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The Exploratorium's Tinkering Studio and new book!





When I was eleven, my three primary interests were science, art, and magic. That hasn't changed. In 1981, I visited San Francisco for the first time and my big brother took me to the Exploratorium, a pioneering museum that exists at the intersection of science, art, and magic. It blew my mind wide open. And more than three decades later, it's become a very special place for my children, aged 7 and 4. Part of the Exploratorium's stated mission is to ignite curiosity about human perception. But the Exploratorium doesn't just teach people about human perception. Like the best science, art, and magic, the museum experience actually changes your perception of reality.

Earlier this year, the Exploratorium moved from its vast warehouse space near the Golden Gate Bridge into new digs on a pier overlooking the Bay. The massive new space retains the raw, inviting "rustic" warmth of the original location but with better amenities and, most importantly, far more room to showcase classic and new exhibits and also inject even more of the DIY spirit that fuels the museum's creators. This motivation is made tangible in the exposed workshops (just like the old facility) where staff prototypes new exhibits, and in the new Tinkering Studio, a bustling workshop where every guest is encouraged to "learn by doing." And if you need inspiration, just look around at the permanent and temporary exhibits like Scott Weaver's "Rolling Through The Bay," made from 100,000 toothpicks and seen in action above.

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Boing Boing launches model rockets at NASA Ames

SPONSORED: This post is presented by the Toyota RAV4 EV. Because innovation can be measured in miles, kilowatts and cubic feet. Learn more at toyota.com/rav4ev

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When asked what we are here for, Beat writer William S. Burroughs famously answered, "This is the space age, and we are here to go." We can't easily grab a seat to orbit but model rocketry is an excellent space age maker hobby that's stood the test of time. For a good time, call the LUNAR hotline! LUNAR is the Livermore Unit of the National Association of Rocketry, the northern California hub for model rocketry enthusiasts. Every month, LUNAR hosts a legal "sport launch" at NASA's Ames Research Center on the Moffett Federal Airfield in Silicon Valley. Everyone is invited to bring their model rockets, engines, and get ready for lift-off! It's a wonderful, supportive scene for new and old rocket buffs and families. One recent weekend, our sponsor Toyota loaned us a Toyota RAV4 EV and we decided the LUNAR launch was the perfect destination for a new electric car. And we're counting down...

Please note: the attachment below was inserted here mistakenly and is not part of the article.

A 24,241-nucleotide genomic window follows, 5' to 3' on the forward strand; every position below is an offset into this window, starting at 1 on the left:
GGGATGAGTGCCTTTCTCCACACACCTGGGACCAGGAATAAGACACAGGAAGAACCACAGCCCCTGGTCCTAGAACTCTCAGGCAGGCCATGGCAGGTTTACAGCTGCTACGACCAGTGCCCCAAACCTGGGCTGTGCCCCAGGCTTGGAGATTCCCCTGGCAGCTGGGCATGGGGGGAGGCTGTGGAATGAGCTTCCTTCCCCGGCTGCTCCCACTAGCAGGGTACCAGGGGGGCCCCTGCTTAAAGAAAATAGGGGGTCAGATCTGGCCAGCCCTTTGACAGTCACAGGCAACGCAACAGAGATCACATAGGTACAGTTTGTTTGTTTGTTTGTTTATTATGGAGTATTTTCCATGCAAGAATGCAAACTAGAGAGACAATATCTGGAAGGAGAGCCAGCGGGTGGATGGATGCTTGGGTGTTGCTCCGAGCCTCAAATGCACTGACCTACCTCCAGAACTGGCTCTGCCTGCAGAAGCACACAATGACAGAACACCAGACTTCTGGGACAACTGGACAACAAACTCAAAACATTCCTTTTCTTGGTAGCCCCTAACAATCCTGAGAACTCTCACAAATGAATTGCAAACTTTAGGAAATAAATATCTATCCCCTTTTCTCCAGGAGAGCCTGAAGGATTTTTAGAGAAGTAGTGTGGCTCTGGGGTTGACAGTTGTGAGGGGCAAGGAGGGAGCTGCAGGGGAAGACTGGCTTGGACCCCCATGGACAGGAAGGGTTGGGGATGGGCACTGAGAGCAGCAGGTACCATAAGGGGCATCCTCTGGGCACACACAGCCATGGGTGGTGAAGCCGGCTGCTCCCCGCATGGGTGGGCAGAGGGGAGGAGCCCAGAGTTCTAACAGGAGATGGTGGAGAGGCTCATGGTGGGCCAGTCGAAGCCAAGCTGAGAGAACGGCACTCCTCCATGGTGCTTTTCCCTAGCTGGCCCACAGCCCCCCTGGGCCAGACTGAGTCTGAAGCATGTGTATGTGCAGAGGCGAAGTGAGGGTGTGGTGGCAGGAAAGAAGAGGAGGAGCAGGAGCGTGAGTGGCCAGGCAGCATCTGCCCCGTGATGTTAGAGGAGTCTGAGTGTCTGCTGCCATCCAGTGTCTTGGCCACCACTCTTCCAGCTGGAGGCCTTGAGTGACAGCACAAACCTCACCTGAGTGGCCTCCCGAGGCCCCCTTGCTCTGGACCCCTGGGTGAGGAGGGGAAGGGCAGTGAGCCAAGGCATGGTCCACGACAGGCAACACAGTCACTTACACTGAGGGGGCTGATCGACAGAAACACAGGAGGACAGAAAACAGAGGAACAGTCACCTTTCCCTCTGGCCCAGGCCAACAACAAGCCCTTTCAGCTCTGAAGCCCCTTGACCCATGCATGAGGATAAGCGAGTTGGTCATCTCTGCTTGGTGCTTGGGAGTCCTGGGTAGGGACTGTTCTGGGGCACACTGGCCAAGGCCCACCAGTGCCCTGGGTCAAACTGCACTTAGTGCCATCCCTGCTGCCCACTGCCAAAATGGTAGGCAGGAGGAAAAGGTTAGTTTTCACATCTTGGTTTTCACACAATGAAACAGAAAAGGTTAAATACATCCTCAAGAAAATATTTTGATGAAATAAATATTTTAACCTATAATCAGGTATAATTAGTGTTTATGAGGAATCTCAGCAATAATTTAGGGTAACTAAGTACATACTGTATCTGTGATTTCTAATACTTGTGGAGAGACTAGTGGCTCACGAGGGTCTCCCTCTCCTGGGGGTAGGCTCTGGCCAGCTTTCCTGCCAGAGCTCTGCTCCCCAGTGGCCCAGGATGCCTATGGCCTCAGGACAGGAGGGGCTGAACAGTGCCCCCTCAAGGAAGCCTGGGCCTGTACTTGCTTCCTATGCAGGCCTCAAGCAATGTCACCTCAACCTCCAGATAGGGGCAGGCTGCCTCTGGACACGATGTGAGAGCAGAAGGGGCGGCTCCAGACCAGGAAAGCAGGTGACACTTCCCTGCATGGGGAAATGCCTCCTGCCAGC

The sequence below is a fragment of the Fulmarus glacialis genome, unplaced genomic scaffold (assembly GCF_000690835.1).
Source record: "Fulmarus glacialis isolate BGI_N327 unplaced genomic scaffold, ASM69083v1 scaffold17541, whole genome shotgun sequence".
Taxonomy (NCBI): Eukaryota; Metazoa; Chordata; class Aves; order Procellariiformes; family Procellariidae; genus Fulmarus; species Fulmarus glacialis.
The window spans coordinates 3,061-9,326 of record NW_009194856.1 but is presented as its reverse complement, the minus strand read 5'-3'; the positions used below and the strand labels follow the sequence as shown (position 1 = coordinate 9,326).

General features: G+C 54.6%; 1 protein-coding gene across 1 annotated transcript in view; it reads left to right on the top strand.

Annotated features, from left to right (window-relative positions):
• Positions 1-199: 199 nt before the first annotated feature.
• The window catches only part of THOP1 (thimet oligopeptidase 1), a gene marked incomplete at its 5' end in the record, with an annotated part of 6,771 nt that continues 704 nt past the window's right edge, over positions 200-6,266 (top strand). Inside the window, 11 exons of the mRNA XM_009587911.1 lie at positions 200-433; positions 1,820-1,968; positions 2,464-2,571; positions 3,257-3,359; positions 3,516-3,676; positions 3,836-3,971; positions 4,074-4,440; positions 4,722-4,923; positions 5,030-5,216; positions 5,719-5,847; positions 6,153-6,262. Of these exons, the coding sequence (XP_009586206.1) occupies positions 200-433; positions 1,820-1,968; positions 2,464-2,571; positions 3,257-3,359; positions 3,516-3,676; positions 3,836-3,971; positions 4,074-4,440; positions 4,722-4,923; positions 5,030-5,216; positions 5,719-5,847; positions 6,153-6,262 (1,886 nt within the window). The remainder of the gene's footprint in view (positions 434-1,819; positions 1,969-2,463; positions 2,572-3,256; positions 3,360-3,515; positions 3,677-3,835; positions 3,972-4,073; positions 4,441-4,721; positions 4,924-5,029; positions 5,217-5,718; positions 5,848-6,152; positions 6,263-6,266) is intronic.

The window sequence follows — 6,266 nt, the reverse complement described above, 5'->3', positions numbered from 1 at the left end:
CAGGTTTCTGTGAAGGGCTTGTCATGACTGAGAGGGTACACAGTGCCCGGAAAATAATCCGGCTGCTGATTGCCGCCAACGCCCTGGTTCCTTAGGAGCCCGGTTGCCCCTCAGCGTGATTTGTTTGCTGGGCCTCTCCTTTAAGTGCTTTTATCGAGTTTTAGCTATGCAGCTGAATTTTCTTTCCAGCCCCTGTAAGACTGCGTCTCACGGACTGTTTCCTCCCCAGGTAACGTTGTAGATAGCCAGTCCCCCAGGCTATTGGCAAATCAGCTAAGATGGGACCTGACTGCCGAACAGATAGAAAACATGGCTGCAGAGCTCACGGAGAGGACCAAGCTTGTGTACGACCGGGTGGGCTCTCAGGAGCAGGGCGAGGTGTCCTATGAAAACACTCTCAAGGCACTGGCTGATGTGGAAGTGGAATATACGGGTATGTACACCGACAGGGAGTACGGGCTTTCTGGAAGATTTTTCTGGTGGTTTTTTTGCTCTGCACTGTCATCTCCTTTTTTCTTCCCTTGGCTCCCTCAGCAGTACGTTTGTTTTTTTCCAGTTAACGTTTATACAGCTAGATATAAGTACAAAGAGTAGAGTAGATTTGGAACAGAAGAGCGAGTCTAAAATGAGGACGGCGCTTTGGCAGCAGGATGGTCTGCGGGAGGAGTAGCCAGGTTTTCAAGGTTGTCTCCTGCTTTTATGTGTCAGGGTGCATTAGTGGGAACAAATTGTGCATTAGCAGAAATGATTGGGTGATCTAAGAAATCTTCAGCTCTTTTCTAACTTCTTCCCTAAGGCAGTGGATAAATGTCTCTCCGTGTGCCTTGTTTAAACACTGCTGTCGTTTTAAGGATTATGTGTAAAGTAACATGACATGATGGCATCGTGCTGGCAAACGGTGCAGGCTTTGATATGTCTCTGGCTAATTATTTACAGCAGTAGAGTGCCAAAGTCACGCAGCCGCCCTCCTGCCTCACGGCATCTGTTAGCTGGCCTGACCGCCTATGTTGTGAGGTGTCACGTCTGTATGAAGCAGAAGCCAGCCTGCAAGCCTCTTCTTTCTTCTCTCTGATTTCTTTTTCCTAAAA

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Car tells robot artist what to paint

[Video Link] A robot that paints water colors is super. A car that generates dozens of data streams is awesome. When you connect the two, as Joe Grand, Ben Krasnow, "Super-Awesome" Sylvia, and TechNinja did at our Boing Boing Ingenuity: Data Driven hack day held on August 17, 2013, the result is super awesome. It's no surprise that this 3-man, 1-girl team took home our Grand Prize "Best Use of Ford OpenXC" award. The prize: a brand new Replicator 2 desktop 3D printer, courtesy of our friends at MakerBot.

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Lux's vibrobot


[Video Link] David and his son Lux built this Vibrobot, featured in Make: Projects. It's the best one I've come across!